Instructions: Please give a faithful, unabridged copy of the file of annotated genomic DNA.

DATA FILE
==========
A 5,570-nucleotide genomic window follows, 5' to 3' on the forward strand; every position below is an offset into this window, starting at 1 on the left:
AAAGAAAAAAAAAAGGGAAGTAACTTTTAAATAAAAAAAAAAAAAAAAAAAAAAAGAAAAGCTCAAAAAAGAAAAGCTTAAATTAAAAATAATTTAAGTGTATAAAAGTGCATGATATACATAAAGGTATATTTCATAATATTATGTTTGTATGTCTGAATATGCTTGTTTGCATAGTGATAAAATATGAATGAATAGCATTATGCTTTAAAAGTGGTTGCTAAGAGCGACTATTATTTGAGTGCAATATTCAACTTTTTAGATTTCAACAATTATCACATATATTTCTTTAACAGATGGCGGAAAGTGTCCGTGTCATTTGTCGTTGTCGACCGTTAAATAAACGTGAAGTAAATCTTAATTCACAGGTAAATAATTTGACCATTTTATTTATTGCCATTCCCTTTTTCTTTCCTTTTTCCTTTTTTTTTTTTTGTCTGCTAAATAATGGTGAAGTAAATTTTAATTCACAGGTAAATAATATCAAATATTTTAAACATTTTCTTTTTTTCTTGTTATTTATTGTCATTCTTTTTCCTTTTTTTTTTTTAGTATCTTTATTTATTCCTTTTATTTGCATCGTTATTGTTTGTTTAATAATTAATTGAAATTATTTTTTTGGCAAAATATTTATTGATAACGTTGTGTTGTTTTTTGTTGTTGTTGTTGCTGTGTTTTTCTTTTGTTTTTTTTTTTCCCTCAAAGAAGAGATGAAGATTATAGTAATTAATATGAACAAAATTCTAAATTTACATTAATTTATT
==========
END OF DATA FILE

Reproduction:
A 5,570-nucleotide genomic window follows, 5' to 3' on the forward strand; every position below is an offset into this window, starting at 1 on the left:
AAAGAAAAAAAAAAGGGAAGTAACTTTTAAATAAAAAAAAAAAAAAAAAAAAAAAGAAAAGCTCAAAAAAGAAAAGCTTAAATTAAAAATAATTTAAGTGTATAAAAGTGCATGATATACATAAAGGTATATTTCATAATATTATGTTTGTATGTCTGAATATGCTTGTTTGCATAGTGATAAAATATGAATGAATAGCATTATGCTTTAAAAGTGGTTGCTAAGAGCGACTATTATTTGAGTGCAATATTCAACTTTTTAGATTTCAACAATTATCACATATATTTCTTTAACAGATGGCGGAAAGTGTCCGTGTCATTTGTCGTTGTCGACCGTTAAATAAACGTGAAGTAAATCTTAATTCACAGGTAAATAATTTGACCATTTTATTTATTGCCATTCCCTTTTTCTTTCCTTTTTCCTTTTTTTTTTTTTGTCTGCTAAATAATGGTGAAGTAAATTTTAATTCACAGGTAAATAATATCAAATATTTTAAACATTTTCTTTTTTTCTTGTTATTTATTGTCATTCTTTTTCCTTTTTTTTTTTTAGTATCTTTATTTATTCCTTTTATTTGCATCGTTATTGTTTGTTTAATAATTAATTGAAATTATTTTTTTGGCAAAATATTTATTGATAACGTTGTGTTGTTTTTTGTTGTTGTTGTTGCTGTGTTTTTCTTTTGTTTTTTTTTTTCCCTCAAAGAAGAGATGAAGATTATAGTAATTAATATGAACAAAATTCTAAATTTACATTAATTTATT